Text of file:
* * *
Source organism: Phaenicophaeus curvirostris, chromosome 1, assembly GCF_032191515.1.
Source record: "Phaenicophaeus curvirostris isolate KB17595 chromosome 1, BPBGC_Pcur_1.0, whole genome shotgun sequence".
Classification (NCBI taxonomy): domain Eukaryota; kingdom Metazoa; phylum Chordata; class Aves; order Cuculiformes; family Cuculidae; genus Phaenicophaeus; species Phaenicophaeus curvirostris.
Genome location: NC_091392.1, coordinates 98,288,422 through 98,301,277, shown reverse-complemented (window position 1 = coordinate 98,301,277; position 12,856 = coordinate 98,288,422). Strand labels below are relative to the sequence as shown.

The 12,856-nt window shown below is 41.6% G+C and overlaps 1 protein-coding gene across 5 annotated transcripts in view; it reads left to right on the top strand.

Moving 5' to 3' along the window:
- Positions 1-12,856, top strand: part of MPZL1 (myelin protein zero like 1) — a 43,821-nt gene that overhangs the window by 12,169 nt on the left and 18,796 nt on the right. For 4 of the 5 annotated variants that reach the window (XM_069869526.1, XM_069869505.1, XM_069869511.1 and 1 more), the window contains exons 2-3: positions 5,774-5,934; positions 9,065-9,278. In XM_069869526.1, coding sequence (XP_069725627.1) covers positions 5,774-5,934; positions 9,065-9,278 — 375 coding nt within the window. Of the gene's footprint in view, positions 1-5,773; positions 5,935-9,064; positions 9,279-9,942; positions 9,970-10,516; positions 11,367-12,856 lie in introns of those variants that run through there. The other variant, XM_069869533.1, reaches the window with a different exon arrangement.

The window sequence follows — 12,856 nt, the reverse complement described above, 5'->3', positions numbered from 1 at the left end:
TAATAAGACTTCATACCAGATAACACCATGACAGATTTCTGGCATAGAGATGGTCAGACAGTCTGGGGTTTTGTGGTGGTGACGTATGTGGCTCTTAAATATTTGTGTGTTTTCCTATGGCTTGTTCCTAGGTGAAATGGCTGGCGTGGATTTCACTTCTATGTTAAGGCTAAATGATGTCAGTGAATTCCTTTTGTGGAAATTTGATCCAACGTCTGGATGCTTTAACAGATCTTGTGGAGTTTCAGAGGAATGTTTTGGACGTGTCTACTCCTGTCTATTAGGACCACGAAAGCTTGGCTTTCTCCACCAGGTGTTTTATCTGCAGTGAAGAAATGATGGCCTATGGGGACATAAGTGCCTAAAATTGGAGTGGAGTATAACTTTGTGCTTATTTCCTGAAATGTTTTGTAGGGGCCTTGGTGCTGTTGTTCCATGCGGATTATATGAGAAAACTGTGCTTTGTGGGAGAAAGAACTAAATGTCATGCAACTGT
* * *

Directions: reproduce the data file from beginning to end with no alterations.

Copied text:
Source organism: Phaenicophaeus curvirostris, chromosome 1, assembly GCF_032191515.1.
Source record: "Phaenicophaeus curvirostris isolate KB17595 chromosome 1, BPBGC_Pcur_1.0, whole genome shotgun sequence".
Classification (NCBI taxonomy): domain Eukaryota; kingdom Metazoa; phylum Chordata; class Aves; order Cuculiformes; family Cuculidae; genus Phaenicophaeus; species Phaenicophaeus curvirostris.
Genome location: NC_091392.1, coordinates 98,288,422 through 98,301,277, shown reverse-complemented (window position 1 = coordinate 98,301,277; position 12,856 = coordinate 98,288,422). Strand labels below are relative to the sequence as shown.

The 12,856-nt window shown below is 41.6% G+C and overlaps 1 protein-coding gene across 5 annotated transcripts in view; it reads left to right on the top strand.

Moving 5' to 3' along the window:
- Positions 1-12,856, top strand: part of MPZL1 (myelin protein zero like 1) — a 43,821-nt gene that overhangs the window by 12,169 nt on the left and 18,796 nt on the right. For 4 of the 5 annotated variants that reach the window (XM_069869526.1, XM_069869505.1, XM_069869511.1 and 1 more), the window contains exons 2-3: positions 5,774-5,934; positions 9,065-9,278. In XM_069869526.1, coding sequence (XP_069725627.1) covers positions 5,774-5,934; positions 9,065-9,278 — 375 coding nt within the window. Of the gene's footprint in view, positions 1-5,773; positions 5,935-9,064; positions 9,279-9,942; positions 9,970-10,516; positions 11,367-12,856 lie in introns of those variants that run through there. The other variant, XM_069869533.1, reaches the window with a different exon arrangement.

The window sequence follows — 12,856 nt, the reverse complement described above, 5'->3', positions numbered from 1 at the left end:
TAATAAGACTTCATACCAGATAACACCATGACAGATTTCTGGCATAGAGATGGTCAGACAGTCTGGGGTTTTGTGGTGGTGACGTATGTGGCTCTTAAATATTTGTGTGTTTTCCTATGGCTTGTTCCTAGGTGAAATGGCTGGCGTGGATTTCACTTCTATGTTAAGGCTAAATGATGTCAGTGAATTCCTTTTGTGGAAATTTGATCCAACGTCTGGATGCTTTAACAGATCTTGTGGAGTTTCAGAGGAATGTTTTGGACGTGTCTACTCCTGTCTATTAGGACCACGAAAGCTTGGCTTTCTCCACCAGGTGTTTTATCTGCAGTGAAGAAATGATGGCCTATGGGGACATAAGTGCCTAAAATTGGAGTGGAGTATAACTTTGTGCTTATTTCCTGAAATGTTTTGTAGGGGCCTTGGTGCTGTTGTTCCATGCGGATTATATGAGAAAACTGTGCTTTGTGGGAGAAAGAACTAAATGTCATGCAACTGT